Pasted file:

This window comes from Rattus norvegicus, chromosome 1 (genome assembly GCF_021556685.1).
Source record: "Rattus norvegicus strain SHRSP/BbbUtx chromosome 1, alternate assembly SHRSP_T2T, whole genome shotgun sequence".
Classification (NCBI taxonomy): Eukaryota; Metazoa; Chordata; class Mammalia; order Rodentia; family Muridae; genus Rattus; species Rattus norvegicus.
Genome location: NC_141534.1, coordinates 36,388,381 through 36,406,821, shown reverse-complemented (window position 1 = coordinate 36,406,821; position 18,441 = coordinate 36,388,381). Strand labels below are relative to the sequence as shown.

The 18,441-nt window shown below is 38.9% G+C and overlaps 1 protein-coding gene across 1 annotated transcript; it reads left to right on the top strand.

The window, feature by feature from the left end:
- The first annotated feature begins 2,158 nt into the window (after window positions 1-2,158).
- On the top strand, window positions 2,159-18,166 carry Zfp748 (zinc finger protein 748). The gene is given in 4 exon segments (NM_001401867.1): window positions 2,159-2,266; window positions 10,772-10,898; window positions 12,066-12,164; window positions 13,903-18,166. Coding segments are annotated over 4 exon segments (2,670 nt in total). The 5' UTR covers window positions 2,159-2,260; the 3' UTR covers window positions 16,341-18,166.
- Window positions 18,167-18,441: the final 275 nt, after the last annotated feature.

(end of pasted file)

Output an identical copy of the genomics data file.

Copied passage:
This window comes from Rattus norvegicus, chromosome 1 (genome assembly GCF_021556685.1).
Source record: "Rattus norvegicus strain SHRSP/BbbUtx chromosome 1, alternate assembly SHRSP_T2T, whole genome shotgun sequence".
Classification (NCBI taxonomy): Eukaryota; Metazoa; Chordata; class Mammalia; order Rodentia; family Muridae; genus Rattus; species Rattus norvegicus.
Genome location: NC_141534.1, coordinates 36,388,381 through 36,406,821, shown reverse-complemented (window position 1 = coordinate 36,406,821; position 18,441 = coordinate 36,388,381). Strand labels below are relative to the sequence as shown.

The 18,441-nt window shown below is 38.9% G+C and overlaps 1 protein-coding gene across 1 annotated transcript; it reads left to right on the top strand.

The window, feature by feature from the left end:
- The first annotated feature begins 2,158 nt into the window (after window positions 1-2,158).
- On the top strand, window positions 2,159-18,166 carry Zfp748 (zinc finger protein 748). The gene is given in 4 exon segments (NM_001401867.1): window positions 2,159-2,266; window positions 10,772-10,898; window positions 12,066-12,164; window positions 13,903-18,166. Coding segments are annotated over 4 exon segments (2,670 nt in total). The 5' UTR covers window positions 2,159-2,260; the 3' UTR covers window positions 16,341-18,166.
- Window positions 18,167-18,441: the final 275 nt, after the last annotated feature.